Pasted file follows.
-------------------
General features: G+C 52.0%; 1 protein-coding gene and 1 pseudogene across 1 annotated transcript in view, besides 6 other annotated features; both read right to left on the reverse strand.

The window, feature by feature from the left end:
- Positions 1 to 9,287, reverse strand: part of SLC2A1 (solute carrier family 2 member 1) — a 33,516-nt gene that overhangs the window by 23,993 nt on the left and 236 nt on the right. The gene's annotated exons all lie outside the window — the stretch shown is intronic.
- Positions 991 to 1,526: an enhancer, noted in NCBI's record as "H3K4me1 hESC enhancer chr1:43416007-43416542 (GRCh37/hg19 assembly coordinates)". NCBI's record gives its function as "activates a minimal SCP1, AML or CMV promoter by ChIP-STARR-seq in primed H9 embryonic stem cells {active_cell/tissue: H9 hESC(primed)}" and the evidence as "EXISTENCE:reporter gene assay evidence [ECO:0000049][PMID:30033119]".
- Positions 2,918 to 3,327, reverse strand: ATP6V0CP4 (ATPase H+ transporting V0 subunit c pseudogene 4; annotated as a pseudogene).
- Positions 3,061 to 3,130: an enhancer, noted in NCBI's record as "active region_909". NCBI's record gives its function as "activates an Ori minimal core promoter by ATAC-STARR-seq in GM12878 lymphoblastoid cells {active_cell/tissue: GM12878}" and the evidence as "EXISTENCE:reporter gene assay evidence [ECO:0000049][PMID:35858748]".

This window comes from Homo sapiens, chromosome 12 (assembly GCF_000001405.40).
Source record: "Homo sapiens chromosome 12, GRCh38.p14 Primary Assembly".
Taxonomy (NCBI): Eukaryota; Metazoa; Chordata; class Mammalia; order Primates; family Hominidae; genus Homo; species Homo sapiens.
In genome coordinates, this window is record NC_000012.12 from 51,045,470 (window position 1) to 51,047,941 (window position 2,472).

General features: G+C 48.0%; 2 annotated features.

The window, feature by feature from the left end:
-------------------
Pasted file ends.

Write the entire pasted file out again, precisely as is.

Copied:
General features: G+C 52.0%; 1 protein-coding gene and 1 pseudogene across 1 annotated transcript in view, besides 6 other annotated features; both read right to left on the reverse strand.

The window, feature by feature from the left end:
- Positions 1 to 9,287, reverse strand: part of SLC2A1 (solute carrier family 2 member 1) — a 33,516-nt gene that overhangs the window by 23,993 nt on the left and 236 nt on the right. The gene's annotated exons all lie outside the window — the stretch shown is intronic.
- Positions 991 to 1,526: an enhancer, noted in NCBI's record as "H3K4me1 hESC enhancer chr1:43416007-43416542 (GRCh37/hg19 assembly coordinates)". NCBI's record gives its function as "activates a minimal SCP1, AML or CMV promoter by ChIP-STARR-seq in primed H9 embryonic stem cells {active_cell/tissue: H9 hESC(primed)}" and the evidence as "EXISTENCE:reporter gene assay evidence [ECO:0000049][PMID:30033119]".
- Positions 2,918 to 3,327, reverse strand: ATP6V0CP4 (ATPase H+ transporting V0 subunit c pseudogene 4; annotated as a pseudogene).
- Positions 3,061 to 3,130: an enhancer, noted in NCBI's record as "active region_909". NCBI's record gives its function as "activates an Ori minimal core promoter by ATAC-STARR-seq in GM12878 lymphoblastoid cells {active_cell/tissue: GM12878}" and the evidence as "EXISTENCE:reporter gene assay evidence [ECO:0000049][PMID:35858748]".

This window comes from Homo sapiens, chromosome 12 (assembly GCF_000001405.40).
Source record: "Homo sapiens chromosome 12, GRCh38.p14 Primary Assembly".
Taxonomy (NCBI): Eukaryota; Metazoa; Chordata; class Mammalia; order Primates; family Hominidae; genus Homo; species Homo sapiens.
In genome coordinates, this window is record NC_000012.12 from 51,045,470 (window position 1) to 51,047,941 (window position 2,472).

General features: G+C 48.0%; 2 annotated features.

The window, feature by feature from the left end: